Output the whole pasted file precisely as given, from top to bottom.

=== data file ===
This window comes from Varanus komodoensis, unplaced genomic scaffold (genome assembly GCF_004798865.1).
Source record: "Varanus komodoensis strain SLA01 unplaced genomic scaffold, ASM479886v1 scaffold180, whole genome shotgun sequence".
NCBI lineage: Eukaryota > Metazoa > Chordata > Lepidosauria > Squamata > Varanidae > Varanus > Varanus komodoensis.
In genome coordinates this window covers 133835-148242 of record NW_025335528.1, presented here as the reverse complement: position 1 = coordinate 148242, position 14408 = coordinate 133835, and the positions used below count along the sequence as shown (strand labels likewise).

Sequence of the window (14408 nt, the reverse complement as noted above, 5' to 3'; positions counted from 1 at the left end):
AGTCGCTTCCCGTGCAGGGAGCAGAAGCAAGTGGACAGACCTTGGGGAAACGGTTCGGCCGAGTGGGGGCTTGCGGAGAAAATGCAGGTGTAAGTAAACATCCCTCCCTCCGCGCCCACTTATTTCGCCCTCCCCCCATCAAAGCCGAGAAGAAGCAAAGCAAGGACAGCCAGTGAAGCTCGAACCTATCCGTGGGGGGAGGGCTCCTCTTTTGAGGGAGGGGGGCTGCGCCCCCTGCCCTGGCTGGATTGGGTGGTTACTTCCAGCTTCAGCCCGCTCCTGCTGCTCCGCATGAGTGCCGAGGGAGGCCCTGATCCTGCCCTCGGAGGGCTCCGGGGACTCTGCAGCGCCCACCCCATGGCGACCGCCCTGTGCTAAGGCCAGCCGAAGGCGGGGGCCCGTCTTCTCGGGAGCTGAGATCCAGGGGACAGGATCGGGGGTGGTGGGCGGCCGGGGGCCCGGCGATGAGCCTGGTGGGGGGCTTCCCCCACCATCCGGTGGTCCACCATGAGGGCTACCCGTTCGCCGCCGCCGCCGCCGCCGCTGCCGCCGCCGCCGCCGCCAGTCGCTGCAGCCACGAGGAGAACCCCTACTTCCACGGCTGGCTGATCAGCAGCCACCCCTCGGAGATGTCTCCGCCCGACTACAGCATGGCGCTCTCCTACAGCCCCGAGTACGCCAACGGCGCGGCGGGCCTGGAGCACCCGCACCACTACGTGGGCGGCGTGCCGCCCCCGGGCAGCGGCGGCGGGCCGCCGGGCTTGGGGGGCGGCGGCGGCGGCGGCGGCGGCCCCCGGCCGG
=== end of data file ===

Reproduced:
This window comes from Varanus komodoensis, unplaced genomic scaffold (genome assembly GCF_004798865.1).
Source record: "Varanus komodoensis strain SLA01 unplaced genomic scaffold, ASM479886v1 scaffold180, whole genome shotgun sequence".
NCBI lineage: Eukaryota > Metazoa > Chordata > Lepidosauria > Squamata > Varanidae > Varanus > Varanus komodoensis.
In genome coordinates this window covers 133835-148242 of record NW_025335528.1, presented here as the reverse complement: position 1 = coordinate 148242, position 14408 = coordinate 133835, and the positions used below count along the sequence as shown (strand labels likewise).

Sequence of the window (14408 nt, the reverse complement as noted above, 5' to 3'; positions counted from 1 at the left end):
AGTCGCTTCCCGTGCAGGGAGCAGAAGCAAGTGGACAGACCTTGGGGAAACGGTTCGGCCGAGTGGGGGCTTGCGGAGAAAATGCAGGTGTAAGTAAACATCCCTCCCTCCGCGCCCACTTATTTCGCCCTCCCCCCATCAAAGCCGAGAAGAAGCAAAGCAAGGACAGCCAGTGAAGCTCGAACCTATCCGTGGGGGGAGGGCTCCTCTTTTGAGGGAGGGGGGCTGCGCCCCCTGCCCTGGCTGGATTGGGTGGTTACTTCCAGCTTCAGCCCGCTCCTGCTGCTCCGCATGAGTGCCGAGGGAGGCCCTGATCCTGCCCTCGGAGGGCTCCGGGGACTCTGCAGCGCCCACCCCATGGCGACCGCCCTGTGCTAAGGCCAGCCGAAGGCGGGGGCCCGTCTTCTCGGGAGCTGAGATCCAGGGGACAGGATCGGGGGTGGTGGGCGGCCGGGGGCCCGGCGATGAGCCTGGTGGGGGGCTTCCCCCACCATCCGGTGGTCCACCATGAGGGCTACCCGTTCGCCGCCGCCGCCGCCGCCGCTGCCGCCGCCGCCGCCGCCAGTCGCTGCAGCCACGAGGAGAACCCCTACTTCCACGGCTGGCTGATCAGCAGCCACCCCTCGGAGATGTCTCCGCCCGACTACAGCATGGCGCTCTCCTACAGCCCCGAGTACGCCAACGGCGCGGCGGGCCTGGAGCACCCGCACCACTACGTGGGCGGCGTGCCGCCCCCGGGCAGCGGCGGCGGGCCGCCGGGCTTGGGGGGCGGCGGCGGCGGCGGCGGCGGCCCCCGGCCGG